October 28, 2016 / 8:26 AM / a year ago

VW's Audi warns of currency hit to sales in challenging market

BERLIN (Reuters) - Audi cut its sales forecast for the year on Friday, blaming volatile currency markets and predicting that its revenue will stagnate compared with 2015 due to “challenging” conditions.

The pessimistic outlook from Volkswagen’s (VOWG_p.DE) flagship luxury division came a day after it scaled back its profitability forecast.

Audi said that 2016 revenue may now be on a par with last year’s 58.4 billion euros ($63.76 billion), whereas it had previously forecast a moderate increase.

In Britain, Audi’s No. 2 European market, the weakening pound is causing problems, but volatility in other foreign exchange rates also contributed to the weaker sales outlook, a company spokesman said, without being more specific.

“The conditions our company faces are currently very challenging,” Chief Executive Rupert Stadler said.

Audi’s nine-month operating profit adjusted for special items plunged by a quarter to 3.03 billion euros, compared with the year-earlier period. Its operating margin shrank to 6.9 percent, well below Audi’s 8-10 percent target range.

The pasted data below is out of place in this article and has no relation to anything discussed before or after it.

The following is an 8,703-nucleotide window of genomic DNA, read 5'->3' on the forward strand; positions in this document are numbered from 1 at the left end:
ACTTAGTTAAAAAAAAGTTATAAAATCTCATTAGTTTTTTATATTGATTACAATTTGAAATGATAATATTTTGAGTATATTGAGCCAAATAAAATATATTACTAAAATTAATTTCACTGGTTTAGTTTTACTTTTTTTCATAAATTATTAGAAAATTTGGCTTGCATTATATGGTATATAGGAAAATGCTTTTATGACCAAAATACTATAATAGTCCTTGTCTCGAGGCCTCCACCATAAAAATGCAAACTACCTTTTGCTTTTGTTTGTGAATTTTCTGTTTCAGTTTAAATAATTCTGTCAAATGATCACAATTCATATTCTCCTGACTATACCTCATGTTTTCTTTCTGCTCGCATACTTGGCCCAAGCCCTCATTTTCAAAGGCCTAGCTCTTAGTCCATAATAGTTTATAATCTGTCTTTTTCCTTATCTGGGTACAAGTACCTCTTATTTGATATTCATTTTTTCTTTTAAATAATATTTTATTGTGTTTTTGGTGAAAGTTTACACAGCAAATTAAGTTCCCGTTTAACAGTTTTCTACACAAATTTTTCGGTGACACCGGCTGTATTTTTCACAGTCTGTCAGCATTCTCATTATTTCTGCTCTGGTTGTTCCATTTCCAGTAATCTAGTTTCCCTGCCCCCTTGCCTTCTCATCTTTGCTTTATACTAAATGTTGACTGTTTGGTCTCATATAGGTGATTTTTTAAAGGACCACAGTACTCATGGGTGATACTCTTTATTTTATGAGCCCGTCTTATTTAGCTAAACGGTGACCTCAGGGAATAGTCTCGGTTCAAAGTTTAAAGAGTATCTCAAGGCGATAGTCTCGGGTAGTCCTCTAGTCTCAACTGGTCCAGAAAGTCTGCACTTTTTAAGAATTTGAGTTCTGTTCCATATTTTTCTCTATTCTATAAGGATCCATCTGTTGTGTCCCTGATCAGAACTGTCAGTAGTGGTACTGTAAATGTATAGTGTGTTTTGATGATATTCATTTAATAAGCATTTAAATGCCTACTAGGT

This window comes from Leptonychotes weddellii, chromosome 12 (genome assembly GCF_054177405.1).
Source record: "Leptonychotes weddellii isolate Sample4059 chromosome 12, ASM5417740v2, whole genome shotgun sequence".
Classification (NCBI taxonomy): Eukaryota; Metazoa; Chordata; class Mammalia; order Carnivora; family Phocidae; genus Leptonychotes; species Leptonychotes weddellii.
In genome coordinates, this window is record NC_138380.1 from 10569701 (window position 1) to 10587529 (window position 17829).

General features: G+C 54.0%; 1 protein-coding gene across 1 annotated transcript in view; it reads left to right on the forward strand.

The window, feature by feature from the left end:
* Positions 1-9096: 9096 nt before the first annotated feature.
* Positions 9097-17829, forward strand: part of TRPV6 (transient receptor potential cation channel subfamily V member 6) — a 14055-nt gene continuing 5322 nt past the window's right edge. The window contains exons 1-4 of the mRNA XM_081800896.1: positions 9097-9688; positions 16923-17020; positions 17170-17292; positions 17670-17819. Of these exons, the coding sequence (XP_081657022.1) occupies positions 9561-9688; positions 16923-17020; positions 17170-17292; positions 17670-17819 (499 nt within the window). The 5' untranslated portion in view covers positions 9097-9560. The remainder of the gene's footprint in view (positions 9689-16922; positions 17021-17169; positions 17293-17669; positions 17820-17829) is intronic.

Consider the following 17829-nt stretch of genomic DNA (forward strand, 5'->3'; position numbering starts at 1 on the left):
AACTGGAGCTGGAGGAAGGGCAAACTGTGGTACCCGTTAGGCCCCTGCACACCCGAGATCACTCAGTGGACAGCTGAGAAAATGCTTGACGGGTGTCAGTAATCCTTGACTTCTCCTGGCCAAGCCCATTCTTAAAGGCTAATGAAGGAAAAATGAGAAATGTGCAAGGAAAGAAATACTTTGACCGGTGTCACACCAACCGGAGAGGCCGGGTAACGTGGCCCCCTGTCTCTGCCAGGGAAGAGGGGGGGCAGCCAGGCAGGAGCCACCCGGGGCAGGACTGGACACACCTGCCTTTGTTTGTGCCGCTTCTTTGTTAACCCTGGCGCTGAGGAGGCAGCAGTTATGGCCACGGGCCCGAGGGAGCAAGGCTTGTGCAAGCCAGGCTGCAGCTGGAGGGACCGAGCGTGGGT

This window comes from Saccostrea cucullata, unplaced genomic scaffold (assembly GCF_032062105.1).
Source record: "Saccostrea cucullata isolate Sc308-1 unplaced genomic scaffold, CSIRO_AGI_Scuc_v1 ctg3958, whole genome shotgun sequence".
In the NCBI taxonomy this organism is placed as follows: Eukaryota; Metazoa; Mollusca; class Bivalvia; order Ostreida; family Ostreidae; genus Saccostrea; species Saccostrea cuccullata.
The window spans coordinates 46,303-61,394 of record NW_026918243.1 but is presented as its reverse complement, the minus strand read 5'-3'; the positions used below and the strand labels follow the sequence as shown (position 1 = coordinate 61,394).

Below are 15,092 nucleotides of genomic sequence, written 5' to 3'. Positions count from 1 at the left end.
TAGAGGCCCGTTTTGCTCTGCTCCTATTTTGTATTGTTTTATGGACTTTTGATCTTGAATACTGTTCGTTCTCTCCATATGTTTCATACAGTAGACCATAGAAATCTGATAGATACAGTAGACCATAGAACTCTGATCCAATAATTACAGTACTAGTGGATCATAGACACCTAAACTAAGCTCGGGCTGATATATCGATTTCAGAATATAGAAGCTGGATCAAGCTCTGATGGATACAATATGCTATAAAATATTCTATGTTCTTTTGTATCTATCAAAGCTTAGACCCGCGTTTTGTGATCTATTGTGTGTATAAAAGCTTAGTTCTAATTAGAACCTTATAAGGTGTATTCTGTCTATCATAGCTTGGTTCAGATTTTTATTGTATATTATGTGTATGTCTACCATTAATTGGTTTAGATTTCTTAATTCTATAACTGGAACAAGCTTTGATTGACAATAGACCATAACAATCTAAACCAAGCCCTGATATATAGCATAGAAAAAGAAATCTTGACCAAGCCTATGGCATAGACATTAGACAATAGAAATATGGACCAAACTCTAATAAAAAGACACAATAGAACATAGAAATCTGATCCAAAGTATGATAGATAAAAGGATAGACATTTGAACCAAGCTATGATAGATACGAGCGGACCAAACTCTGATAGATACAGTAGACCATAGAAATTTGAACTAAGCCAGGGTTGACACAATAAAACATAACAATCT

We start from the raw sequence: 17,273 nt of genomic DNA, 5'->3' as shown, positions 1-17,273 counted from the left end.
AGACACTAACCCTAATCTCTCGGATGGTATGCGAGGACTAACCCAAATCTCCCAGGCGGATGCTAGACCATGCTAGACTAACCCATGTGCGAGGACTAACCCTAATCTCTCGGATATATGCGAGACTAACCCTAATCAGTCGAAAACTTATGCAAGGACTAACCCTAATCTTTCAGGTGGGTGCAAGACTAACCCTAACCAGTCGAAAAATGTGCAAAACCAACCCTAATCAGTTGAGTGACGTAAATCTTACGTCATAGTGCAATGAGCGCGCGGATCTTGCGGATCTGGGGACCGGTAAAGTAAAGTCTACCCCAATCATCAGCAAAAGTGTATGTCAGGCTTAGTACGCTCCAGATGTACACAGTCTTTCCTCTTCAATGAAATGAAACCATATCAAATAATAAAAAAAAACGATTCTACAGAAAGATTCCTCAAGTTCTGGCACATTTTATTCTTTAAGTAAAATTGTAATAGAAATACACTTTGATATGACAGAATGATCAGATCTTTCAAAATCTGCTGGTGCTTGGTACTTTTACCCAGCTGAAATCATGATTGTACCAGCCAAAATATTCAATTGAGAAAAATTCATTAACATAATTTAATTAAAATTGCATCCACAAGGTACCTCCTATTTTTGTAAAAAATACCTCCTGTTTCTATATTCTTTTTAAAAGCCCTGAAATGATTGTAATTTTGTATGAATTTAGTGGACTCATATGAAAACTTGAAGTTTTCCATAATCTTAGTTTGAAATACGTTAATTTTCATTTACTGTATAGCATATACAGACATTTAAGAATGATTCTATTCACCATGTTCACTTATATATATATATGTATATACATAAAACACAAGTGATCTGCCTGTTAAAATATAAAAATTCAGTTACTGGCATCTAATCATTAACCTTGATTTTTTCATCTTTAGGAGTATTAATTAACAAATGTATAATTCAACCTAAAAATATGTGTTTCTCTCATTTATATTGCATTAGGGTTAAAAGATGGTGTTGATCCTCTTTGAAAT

The Ingolstadt-based carmaker said on Thursday its profitability benchmark would fall “considerably” below the 8-10 percent target this year after announcing 620 million in new risk provisions.

Audi had already set aside 132 million euros for costs of the diesel emissions scandal in the second quarter. Year-to-date, its provisions for this now total 752 million euros, and it has set aside another 133 million for possible recalls of cars fitted with Takata Corp. 7312.T airbags.

    While Audi, which developed and built the 3.0-litre engines fitted in 85,000 polluting cars in the United States, is facing tough times, VW stablemate Porsche (PSHG_p.DE) raised its profit outlook.

    The second-largest contributor to VW group profit said it now expects underlying earnings to slightly exceed last year’s 3.4 billion euros after previously guiding for operating profit to at least match the year-earlier result.

    Despite upfront spending on its first all-electric model, the sports-car maker reported a 12 percent gain in nine-month profit to 2.9 billion euros, benefiting from strong demand for its 911 model line and the top-selling Macan SUV.

    ($1 = 0.9160 euros)

    Editing by Maria Sheahan and Alexander Smith

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